But this task was exciting and I enjoyed doing it and loved my tenure as a Judge.
When you opt to become a Judge, ofcourse your social life becomes a bit secluded. You cannot move commonly in lawyer’s circles, which you often do when you are in practice. Yes, in the beginning you do miss your social days as a lawyer, but its not that Judges do not have a social life. When I was a judge in the Allahabad High Court, we used to have a nice time within our Judges circle and we enjoyed that a lot.
When you compare your life both as a Judge and as an Advocate, which side do you think was tougher?
The life of a judge and the life of a lawyer, I think, are not very different from each other. Both sides of this profession demand exhaustive study of law, a quick thinking mind, and integrity. A lawyer has to do deep research on the subject on which he has to address the court the next day. Similarly, a judge has to prepare his cases to do substantive justice in all the cases that are listed before him the next day.
Both as a lawyer and as a judge you must have a lot of patience. As a judge you must have patience to listen to whatever arguments are being addressed by the lawyer. As a lawyer you must be patient enough to listen to arguments made by your fellow lawyer. You must have the patience to wait in the court for your matter. You must be patient with the judge. Never fight with a judge, as they are the ones before whom you have to practise every day.
You are now practising in the Supreme Court as a Senior Advocate. You are also very actively involved in politics. How do you manage to balance time between both these demanding professions?
Yes, I know that it is very difficult to strike a balance between law and politics. Law is my passion and politics is in my heart. I cannot sacrifice one for the other. Therefore, I have always tried to keep both these professions apart. When I am in the court, I do not discuss politics. When I am involved in my political activities, I avoid discussing law. I have been successful in striking a balance between the two. I fix my court days well in advance and accept limited briefs when I know that I would have to give more time to politics. I have my constituency in Uttaranchal State. I have to be there with my party people to discuss issues relating to the welfare of the common people. I cannot ignore the people of my constituency. I cannot ignore my clients, either. I cannot make one suffer because of the other. It becomes difficult at times because I am involved in electoral politics. I have stood in elections to the Lok Sabha, and have lost very closely, by a margin of one percent vote. But this is what politics is all about. This did not put me down but made me more determined to do more for the people of my constituency.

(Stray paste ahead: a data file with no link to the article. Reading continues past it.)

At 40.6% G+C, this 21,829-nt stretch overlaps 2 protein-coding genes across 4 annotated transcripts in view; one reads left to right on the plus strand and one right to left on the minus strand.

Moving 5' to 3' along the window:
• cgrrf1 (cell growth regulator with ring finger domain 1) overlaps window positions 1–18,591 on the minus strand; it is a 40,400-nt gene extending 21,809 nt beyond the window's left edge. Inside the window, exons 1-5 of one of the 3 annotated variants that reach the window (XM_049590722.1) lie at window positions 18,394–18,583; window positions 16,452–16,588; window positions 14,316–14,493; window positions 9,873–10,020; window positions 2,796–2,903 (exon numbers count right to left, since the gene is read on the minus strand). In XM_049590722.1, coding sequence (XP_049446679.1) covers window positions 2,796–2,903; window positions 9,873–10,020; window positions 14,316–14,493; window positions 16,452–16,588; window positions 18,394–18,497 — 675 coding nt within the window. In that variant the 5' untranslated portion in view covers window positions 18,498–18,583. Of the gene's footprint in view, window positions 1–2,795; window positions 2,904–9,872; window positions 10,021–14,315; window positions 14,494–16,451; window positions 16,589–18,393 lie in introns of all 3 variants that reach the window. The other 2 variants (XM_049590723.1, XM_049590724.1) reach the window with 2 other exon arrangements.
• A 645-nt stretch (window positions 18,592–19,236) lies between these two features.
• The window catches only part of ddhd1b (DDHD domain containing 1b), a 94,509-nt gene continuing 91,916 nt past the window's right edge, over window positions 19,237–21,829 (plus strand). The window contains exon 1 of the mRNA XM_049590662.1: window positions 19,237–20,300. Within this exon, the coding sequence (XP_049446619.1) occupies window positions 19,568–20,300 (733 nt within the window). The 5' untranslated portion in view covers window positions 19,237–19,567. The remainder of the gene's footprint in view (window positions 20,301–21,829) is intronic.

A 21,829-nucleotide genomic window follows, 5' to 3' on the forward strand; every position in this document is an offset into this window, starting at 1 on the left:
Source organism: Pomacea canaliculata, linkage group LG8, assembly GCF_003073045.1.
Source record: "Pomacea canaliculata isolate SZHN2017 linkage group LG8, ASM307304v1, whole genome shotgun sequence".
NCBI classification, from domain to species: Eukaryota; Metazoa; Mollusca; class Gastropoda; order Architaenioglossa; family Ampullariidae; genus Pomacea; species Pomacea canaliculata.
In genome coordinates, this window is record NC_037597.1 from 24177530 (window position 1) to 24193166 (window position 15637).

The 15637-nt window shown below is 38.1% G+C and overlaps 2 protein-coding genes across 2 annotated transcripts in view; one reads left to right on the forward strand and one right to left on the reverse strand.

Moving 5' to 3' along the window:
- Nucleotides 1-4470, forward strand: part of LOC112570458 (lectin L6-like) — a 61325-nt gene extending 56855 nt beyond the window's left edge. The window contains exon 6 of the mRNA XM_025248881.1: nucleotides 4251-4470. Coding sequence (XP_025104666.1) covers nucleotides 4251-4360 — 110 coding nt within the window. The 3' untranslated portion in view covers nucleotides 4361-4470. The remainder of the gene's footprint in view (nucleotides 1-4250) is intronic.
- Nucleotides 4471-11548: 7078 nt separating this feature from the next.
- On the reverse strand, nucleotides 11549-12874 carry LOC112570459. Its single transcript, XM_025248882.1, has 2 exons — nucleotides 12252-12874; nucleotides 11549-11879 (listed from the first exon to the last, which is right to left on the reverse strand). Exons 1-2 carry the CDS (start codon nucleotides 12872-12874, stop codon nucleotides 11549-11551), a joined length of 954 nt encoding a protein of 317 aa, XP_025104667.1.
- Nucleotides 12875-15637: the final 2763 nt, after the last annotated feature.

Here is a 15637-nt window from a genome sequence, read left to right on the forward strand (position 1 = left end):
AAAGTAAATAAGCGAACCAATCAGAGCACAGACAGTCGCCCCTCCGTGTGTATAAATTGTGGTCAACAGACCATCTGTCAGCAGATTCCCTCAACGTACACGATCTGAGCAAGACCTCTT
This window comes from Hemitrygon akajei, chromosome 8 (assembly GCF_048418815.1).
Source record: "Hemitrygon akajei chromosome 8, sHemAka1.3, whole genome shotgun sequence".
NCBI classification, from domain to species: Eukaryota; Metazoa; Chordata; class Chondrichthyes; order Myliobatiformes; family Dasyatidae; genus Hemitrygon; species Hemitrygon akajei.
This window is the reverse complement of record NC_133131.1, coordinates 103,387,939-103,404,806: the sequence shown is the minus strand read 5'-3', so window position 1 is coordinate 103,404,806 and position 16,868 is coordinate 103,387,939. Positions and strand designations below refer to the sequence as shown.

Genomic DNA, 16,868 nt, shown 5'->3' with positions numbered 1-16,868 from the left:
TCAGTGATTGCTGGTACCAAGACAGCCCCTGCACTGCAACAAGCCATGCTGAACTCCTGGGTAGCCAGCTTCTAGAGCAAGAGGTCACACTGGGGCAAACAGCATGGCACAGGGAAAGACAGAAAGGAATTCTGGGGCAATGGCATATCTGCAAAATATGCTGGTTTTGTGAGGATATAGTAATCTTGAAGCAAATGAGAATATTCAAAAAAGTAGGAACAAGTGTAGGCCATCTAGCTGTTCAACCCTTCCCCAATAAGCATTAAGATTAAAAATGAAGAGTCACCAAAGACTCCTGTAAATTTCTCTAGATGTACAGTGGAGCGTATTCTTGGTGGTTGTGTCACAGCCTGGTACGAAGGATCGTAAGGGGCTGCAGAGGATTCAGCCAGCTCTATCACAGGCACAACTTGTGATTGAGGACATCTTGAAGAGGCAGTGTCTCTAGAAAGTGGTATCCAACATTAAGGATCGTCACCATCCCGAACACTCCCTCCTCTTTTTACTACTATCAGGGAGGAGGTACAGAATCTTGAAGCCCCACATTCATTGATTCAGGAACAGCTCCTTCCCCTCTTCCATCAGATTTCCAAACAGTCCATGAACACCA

In the end, I must say, that I am enjoying all that life has given to me.
-This Interview was published in LawZ February 2003 issue
Mr. Vijay Bahuguna is an Indian politician who served as the 6th Chief Minister of Uttarakhand. Vijay Bahuguna was a also member of the 14th and 15th Lok Sabhas of India.